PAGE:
IRIN: Humanitarian News and Analysis (a Project of the UN Office for the Coordination of Humanitarian Affairs)
Muslim leaders in Kenya's North Eastern Province have resolved to campaign against the promotion of condoms as a means of preventing HIV. The decision was made after a recent meeting on the theme of "Islam and Health", attended by more than 60 Muslim scholars and teachers in the provincial capital of Garissa.
"A lot of money is being wasted to poison our community ... a huge amount of money is spent on buying condoms, buying immorality," Sheikh Mohamud Ali, of Garissa district, told IRIN/PlusNews.
The leaders agreed to actively preach against the use and public promotion of condoms as a strategy to contain the pandemic and prevent pregnancy. They also agreed to oppose the distribution of condoms in villages and educational institutions across the northeast.
"We are not opposed to the Ministry of Health's campaigns to fight HIV/AIDS, but we are concerned that they are using the wrong way, which is not acceptable to our tradition and religion," Ali said. "We cannot use the same means to fight these problems all over the country, and we must be involved in the campaigns and our suggestions accepted."
The clerics further demanded the closure of bars in the northeast and asked the government to suspend the licensing of any new bars. According to the clerics, local bars and "video dens" screened pornographic movies that were contributing to sexually transmitted infections. The widespread abuse of drugs was another factor: a locally grown mild stimulant, "khat", is popular in the region.
The leaders expressed their view that the best way for the youth to avoid HIV was through the observance of Islamic teachings such as fasting, regular prayer and shunning extramarital affairs. They advised men to avoid looking at women, who should dress modestly.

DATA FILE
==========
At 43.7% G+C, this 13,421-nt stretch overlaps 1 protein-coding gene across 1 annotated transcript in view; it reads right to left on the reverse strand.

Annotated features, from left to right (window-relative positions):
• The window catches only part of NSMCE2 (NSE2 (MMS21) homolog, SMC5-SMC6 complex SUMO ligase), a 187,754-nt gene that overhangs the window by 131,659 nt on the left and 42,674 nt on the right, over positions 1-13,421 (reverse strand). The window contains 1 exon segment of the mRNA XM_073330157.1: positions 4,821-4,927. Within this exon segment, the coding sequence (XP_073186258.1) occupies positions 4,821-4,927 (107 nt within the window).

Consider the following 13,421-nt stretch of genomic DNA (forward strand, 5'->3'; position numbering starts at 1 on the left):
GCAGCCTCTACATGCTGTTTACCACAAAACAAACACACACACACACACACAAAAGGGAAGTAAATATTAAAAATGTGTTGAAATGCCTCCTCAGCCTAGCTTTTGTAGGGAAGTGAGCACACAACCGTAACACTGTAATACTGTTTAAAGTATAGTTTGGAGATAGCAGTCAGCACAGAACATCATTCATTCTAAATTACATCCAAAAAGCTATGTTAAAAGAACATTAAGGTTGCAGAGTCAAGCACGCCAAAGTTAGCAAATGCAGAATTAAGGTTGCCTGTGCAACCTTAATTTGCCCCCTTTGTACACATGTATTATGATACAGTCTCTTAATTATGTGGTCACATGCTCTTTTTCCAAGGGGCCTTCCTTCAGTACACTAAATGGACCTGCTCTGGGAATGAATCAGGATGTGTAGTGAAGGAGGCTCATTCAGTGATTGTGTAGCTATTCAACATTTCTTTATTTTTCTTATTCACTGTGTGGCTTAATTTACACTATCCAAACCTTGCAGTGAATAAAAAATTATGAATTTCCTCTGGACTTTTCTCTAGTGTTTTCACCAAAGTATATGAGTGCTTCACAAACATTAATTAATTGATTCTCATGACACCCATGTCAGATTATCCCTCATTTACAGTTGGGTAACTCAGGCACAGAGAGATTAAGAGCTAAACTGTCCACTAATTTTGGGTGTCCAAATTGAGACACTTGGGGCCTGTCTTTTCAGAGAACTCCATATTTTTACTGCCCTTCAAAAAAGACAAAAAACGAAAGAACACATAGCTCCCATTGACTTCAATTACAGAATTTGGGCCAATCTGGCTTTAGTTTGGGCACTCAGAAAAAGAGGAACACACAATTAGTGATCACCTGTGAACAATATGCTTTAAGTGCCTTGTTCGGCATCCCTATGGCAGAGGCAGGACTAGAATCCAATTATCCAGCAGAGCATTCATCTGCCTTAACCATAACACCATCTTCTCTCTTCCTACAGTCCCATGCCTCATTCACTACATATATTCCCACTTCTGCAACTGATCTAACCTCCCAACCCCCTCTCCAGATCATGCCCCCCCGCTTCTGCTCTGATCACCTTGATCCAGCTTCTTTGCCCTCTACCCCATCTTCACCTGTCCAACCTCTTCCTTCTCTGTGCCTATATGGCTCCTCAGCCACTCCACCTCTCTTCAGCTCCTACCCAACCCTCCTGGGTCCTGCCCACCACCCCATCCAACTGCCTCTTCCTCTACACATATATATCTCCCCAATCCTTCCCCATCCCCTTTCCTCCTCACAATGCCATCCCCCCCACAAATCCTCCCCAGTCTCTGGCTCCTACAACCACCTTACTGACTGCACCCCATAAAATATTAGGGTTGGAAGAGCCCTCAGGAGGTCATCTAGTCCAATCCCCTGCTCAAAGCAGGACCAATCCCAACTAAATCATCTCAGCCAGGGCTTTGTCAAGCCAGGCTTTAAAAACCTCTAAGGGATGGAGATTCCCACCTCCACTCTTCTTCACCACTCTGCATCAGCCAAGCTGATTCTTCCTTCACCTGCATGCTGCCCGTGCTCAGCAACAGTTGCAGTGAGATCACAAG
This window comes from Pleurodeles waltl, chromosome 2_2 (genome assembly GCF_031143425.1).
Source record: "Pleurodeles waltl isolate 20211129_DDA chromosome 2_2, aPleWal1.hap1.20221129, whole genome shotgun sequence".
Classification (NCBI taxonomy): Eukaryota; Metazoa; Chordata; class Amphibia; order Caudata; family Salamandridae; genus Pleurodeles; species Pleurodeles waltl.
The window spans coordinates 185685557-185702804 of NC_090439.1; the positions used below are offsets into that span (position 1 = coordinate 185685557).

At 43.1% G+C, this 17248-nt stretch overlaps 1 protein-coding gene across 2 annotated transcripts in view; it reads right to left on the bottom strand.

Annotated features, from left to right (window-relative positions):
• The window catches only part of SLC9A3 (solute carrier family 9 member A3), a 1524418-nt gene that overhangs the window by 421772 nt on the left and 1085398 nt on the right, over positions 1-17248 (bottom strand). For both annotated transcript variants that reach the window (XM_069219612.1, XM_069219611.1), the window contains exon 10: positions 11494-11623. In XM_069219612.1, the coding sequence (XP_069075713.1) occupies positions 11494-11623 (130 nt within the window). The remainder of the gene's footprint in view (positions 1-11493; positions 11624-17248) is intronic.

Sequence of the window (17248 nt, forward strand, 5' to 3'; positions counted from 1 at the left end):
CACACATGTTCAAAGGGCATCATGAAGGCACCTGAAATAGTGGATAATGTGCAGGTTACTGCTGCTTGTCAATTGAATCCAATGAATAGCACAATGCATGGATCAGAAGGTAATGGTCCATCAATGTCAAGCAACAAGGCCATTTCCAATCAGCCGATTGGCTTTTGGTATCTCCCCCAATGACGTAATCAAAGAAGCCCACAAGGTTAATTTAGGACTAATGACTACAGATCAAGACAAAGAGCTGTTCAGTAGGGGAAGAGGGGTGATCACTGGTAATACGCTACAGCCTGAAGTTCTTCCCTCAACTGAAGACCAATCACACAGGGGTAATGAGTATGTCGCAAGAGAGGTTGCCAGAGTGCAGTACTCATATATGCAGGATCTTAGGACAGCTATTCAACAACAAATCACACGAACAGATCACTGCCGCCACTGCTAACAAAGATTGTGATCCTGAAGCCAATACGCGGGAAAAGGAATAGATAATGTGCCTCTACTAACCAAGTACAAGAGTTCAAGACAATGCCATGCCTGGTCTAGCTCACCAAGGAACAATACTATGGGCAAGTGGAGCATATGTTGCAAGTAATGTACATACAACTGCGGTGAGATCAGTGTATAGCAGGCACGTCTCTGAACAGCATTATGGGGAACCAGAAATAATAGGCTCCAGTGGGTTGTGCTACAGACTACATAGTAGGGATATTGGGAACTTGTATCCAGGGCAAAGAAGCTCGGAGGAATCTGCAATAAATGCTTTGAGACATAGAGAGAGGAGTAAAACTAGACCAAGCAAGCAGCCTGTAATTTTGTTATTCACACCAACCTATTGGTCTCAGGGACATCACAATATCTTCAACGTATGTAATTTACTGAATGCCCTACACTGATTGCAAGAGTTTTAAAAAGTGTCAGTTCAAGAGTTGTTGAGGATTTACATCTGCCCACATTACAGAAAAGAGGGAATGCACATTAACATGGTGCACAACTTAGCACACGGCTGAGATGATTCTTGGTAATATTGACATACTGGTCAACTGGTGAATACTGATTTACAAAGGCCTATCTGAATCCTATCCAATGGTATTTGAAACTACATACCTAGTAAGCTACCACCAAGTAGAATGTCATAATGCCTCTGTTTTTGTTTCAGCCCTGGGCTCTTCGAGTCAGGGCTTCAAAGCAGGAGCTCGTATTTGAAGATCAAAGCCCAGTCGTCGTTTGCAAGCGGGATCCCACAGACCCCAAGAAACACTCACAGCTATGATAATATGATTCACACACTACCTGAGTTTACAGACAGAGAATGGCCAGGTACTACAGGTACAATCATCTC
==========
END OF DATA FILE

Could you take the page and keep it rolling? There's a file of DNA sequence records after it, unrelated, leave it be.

Abdi Welli, a taxi driver in Garissa, told IRIN/PlusNews he agreed with the clerics that condoms should be banned. He believed the widespread myth that condoms and contraceptives were laced with the HI virus. "We know the condoms are not safe ... if you want to contract the virus that causes AIDS, then use [a condom]," he said. "After all, we have heard in the past that the Western world is using the condom to eliminate Africans, and Muslims in particular."
Discussing sexual issues is traditionally taboo, which has led to widespread ignorance about HIV and AIDS in the northeast. Although HIV prevalence rates are still among the lowest in the country - 1.4 percent compared to the national average of 5.1 percent, according to Kenya's National AIDS Control Council - the region also has the lowest uptake of condoms, and health workers say this is contributing to new HIV infections. Many traders refuse to stock condoms on the grounds that they promote immorality, so their availability is limited.
Health workers have expressed concern that the decision by the Muslim leaders will damage anti-AIDS efforts in the region. Provincial Medical Officer Dr Osman Warfa, who attended the meeting, said condoms were critical to the fight against the pandemic.
"It will certainly give some youths an excuse to avoid the use of condoms, and this will endanger many of them," he told IRIN/PlusNews.
Free condoms will remain available at government health centres in the region.
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